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Market Plus: Dec 10, 2004

posted on December 10, 2004

Market Plus: Dec 10, 2004

Pearson: Welcome to the Market Plus segment here on our Market to Market Web page, I'm Mark Pearson. So glad that you've decided to join us here on the World Wide Web. Tom Pfitzenmaier, analyst this week and Tomm is a guy who can look at a sow's ear and see a silk purse and he's done it with the corn market. And Tomm, right now you're looking at this corn market and between the LDP and between maybe making some sales in July or maybe even December you talked about on the show, talk about how we can make this thing work and put some money in our pockets on corn.

Pfitzenmaier: Well, in the old crops -- I'll start off with that -- in the old crop, that July corn, if you can catch a pop up in that $2.20, $2.23 area that is probably where resistance is going to show up. If you can sell that you're talking about a market that is almost thirty cents above where the cash market is and that is a tremendous opportunity to lock in a carrying charge for that bin on your home-stored corn. One of the fallacies, a lot of people say well, there is a carrying charge, I'll just store it and do nothing. Well, that carrying charge only exists if you take advantage of it and sell it. Doing nothing means you don't get the carrying charge. And so, you know, people really have to be proactive if they are going to get that captured, get that locked in and take advantage of that opportunity. That is number one.

Number two, on new crop corn, like I said, we've got a huge carryout, we've got the ability to grow corn with our hybrids, it's unbelievable. We're probably going to have a big increase in acreage. You've got December corn, if you can catch a rally up into $2.40 which is only four to five cents away; a great opportunity to lock in $2.40 corn. If it drops to $1.90 like it did this year you've got fifty-cent gain at thirty-cent LDP or more next year. That is not a bad price for corn especially with the yields that we've been getting here recently. So, you know, there are opportunities here and people really -- you have to do something about it to take advantage of it, you can't just sit and watch it and hope it's there because it's probably going to -- in some extent it's a time thing that is going to disappear and erode on you.

Pearson: Absolutely, and that opportunity is there right now. As you look at the corn market, in short of some catastrophic crop failure somewhere around the world, there is going to be some pressure on corn because, as you mentioned, we have the carryout.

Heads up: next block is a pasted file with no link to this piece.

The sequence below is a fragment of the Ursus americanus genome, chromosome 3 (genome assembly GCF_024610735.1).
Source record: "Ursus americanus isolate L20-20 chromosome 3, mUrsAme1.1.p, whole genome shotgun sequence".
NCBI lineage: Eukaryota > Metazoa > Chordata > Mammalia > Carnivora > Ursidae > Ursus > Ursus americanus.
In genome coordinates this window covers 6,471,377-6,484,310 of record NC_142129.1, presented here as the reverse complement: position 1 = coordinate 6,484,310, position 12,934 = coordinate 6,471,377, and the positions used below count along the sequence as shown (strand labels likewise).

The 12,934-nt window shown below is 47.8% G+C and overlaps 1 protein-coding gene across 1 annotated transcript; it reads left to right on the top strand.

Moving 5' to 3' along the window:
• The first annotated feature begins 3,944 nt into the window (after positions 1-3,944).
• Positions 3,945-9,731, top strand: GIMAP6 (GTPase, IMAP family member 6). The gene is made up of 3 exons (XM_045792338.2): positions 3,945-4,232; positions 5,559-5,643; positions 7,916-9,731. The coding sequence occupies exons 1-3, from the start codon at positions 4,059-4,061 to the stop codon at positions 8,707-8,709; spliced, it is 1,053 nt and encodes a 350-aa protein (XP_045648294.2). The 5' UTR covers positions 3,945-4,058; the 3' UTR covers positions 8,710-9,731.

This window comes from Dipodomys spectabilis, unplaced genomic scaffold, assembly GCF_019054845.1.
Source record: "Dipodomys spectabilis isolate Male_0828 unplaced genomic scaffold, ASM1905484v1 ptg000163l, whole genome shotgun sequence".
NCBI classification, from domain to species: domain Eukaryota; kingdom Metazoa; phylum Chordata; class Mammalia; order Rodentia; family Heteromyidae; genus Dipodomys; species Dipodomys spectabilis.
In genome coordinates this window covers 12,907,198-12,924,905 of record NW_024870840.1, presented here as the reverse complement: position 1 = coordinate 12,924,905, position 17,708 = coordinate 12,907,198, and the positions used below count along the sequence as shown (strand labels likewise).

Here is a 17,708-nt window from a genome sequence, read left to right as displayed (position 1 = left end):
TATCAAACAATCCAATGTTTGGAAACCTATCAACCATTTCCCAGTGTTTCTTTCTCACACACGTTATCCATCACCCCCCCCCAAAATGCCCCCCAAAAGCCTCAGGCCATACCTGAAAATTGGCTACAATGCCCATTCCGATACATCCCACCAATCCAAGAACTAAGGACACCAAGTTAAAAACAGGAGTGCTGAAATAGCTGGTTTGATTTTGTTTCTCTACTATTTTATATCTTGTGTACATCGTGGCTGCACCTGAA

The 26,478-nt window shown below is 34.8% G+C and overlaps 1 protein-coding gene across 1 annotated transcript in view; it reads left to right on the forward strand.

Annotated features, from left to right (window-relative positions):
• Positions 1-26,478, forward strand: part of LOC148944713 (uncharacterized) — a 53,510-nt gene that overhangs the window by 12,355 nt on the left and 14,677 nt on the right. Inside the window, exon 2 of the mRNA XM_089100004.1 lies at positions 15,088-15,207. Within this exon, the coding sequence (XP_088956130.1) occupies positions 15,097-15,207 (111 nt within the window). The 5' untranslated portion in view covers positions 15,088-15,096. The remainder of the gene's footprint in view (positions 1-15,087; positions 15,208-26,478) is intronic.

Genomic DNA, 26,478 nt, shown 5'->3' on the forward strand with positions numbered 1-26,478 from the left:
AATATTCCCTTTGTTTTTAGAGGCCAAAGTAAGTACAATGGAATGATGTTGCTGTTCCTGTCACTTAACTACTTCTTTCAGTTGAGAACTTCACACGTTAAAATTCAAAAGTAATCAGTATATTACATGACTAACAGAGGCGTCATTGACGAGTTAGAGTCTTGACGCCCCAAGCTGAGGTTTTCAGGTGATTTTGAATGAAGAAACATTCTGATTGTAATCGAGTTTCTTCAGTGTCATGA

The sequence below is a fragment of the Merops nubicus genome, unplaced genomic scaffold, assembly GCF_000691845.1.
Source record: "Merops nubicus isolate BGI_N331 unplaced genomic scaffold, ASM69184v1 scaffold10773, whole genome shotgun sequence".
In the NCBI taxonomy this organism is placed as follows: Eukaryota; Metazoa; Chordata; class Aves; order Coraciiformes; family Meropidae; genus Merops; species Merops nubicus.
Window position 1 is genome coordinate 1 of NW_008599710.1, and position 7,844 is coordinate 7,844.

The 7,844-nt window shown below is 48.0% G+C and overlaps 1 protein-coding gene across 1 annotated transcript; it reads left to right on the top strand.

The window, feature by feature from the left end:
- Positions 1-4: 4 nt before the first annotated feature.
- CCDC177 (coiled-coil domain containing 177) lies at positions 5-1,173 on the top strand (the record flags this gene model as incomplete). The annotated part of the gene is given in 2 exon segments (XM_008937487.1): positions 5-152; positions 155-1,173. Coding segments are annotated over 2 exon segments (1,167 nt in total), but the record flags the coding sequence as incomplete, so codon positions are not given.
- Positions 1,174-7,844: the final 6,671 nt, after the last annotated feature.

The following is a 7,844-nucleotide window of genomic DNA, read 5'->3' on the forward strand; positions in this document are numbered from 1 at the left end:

Pfitzenmaier: Yeah, and don't mistake me and think I'm not saying there aren't going to be rallies and the market is going to get oversold and there is going to be short-covering and pops up ten to fifteen cents, even maybe rallies. But I think a person has to keep their head about them and when those kind of rallies come along you use them as selling opportunities, not thinking that the whole thing -- we're getting ready to have another moon shot, get along again. You've got to use those and keep your head about you and use them as selling opportunities.

Pearson: You kind of have to get in the mind set of being a little bit negative because...

Pfitzenmaier: Yeah, defensive, I like to call it playing defense because that is an important thing to do when you're storing grain. You know, the corn producers tend to be a little offensively minded and playing a little defense is tough sometimes.

Pearson: Absolutely, but get your thoughts together, get a plan together, figure out how you can take advantage of this market and add dollars for the 2004 crop. It sounds like awfully good advice but you mentioned that December corn contract, pricing some '05.

Pfitzenmaier: Yeah, absolutely. If it gets up there you've got to do it. Like I said on the show, people are worrying about these nickels and pennies on LDPs and that is the wrong -- there is nothing to gain there to speak of on this LDP gain. The big gain is to be made on pricing new crop and pricing the carrying charge on your old crop.

Pearson: Excellent points, Tomm Pfitzenmaier joining us this week, one of our senior analysts from Summit Brokerage. Tomm, thanks for being a part of our program tonight and also being a big part of our Market Plus segment. For all of us here on Market to Market, I'm Mark Pearson. Have a great week.


Tags: agriculture commodity prices corn markets news